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Boston... - Forno Bravo Forum: The Wood-Fired Oven Community



Photo Galleries are back! Instructions below.

Dear forum users,
Thank you for your patience with the Photo galleries. We've got your galleries online!
We have finished writing a custom script to migrate the PhotoPlog to vBulletin5’s albums.

Unfortunately V-Bulletin killed the "Photoplogs" in their software upgrade which was unforeseen and we're the first development group to have written a script for getting the galleries back... that said, it took some time to reverse engineer the code and get the albums to move over seamlessly!

Forum users will be able to access their “PhotoPlog” images through their user profile page by clicking on the “Media” tab.
They will also be able to browse other albums by going to the albums page. (On the forum site, there is a link in the black bar beside “Forums” to the albums.)

In order for users to create an album please follow the steps below.
1) Go to user profile page and click “Media”
2) Click Add Photos
3) Enter Photo Gallery Title in the first field
4) Click Upload or Select from Photo Album to add photos
5) Click Post
6) Once posted, the album will be created as a “Topic” on the albums page for the public to see. The topic title will be the “Photo Gallery Title” they created before uploading their photos.

To create this migration path we used vBulletin5’s default album structure. Unfortunately, it won’t work like the “PhotoPlog” but is an album/gallery component on the forum now.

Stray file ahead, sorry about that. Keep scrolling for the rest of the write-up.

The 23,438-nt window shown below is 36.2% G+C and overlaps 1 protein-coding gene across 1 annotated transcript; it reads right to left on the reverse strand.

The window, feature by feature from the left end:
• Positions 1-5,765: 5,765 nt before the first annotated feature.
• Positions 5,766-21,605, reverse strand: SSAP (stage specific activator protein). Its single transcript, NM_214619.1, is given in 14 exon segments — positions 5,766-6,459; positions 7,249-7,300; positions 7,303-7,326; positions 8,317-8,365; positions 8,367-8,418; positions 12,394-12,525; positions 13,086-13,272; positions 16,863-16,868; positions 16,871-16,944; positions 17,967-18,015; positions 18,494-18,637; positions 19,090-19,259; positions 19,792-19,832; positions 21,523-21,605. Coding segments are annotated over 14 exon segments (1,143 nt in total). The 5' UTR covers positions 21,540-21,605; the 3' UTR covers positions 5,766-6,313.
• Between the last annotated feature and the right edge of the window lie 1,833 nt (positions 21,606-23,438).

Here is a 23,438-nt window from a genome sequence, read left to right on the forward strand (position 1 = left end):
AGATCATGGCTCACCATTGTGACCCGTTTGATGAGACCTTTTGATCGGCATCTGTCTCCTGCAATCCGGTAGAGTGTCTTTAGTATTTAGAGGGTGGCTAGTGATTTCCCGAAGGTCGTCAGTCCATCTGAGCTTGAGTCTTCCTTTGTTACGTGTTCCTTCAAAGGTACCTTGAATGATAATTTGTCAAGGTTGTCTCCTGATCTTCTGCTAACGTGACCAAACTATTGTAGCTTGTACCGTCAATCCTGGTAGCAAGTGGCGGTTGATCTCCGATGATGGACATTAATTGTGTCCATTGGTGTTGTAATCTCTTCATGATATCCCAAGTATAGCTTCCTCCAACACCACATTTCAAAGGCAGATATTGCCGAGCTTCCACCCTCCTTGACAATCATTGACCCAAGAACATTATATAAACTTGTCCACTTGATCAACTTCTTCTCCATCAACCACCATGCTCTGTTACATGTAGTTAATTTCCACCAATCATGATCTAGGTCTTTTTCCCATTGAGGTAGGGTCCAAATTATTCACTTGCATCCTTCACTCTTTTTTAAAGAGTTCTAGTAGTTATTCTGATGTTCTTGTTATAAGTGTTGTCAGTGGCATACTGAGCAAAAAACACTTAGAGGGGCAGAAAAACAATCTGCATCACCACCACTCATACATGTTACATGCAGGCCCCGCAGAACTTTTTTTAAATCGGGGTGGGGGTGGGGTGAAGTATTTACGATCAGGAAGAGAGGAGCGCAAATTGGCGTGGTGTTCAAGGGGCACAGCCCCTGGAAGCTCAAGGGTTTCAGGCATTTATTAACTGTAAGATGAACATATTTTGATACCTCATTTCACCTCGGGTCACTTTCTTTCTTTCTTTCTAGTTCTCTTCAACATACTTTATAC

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  • Boston...

    My wife attended a conference in Boston last week and I tagged along. While Boston has awesome Italian food and, no doubt, great pizza we decided to explore other options.

    The first place we dined was Hammersley's Bistro. I took a class from Gordon (Hammersley) several years ago and often cook from his bistro cook book. I was excited about eating in his restaurant. Knowing we faced a belt busting dining schedule we opted to share the special appetizer of salmon pate en croute. My wife is a sucker for figs and blue cheese so whe opted for the filet mignon with fig and blue cheese brioche. I had the Spicy Halibut and Clam Roast with Bacon Braised Greens, White Beans and Black Trumpet Mushrooms. Both were absolutely spectacular. We sadly passed on dessert and walked back to our hotel otherwise quite pleased!

    Two nights later the conference schedule gave us another opening to dine out and we went to Clio. Chef Orringer really impressed us when he beat Cat Cora on Iron Chef America several years ago. We decided to go all out and ordered the fourteen course tasting menu with paired wines. This is not for the faint of wallet, people who want familiar food, or people in a rush. Servings are naturally small to very small but the total amount of food is IMO more than adequate and the quality and creativity out standing. Our waitress was superb and poured great wine pairings generously! The details of the courses gets ridiculous but featured shrimp and crab and sashimi baby amberjack and lobster and an egg poached at 60 degrees C for 2 1/2 hours, loin of lamb, a cheese course and two dessert courses. It lasted 3 1/2 hours. We felt it was the most creative meal we have had and would highly recommend it to those who want a far out dining experience and won't gag at the cost.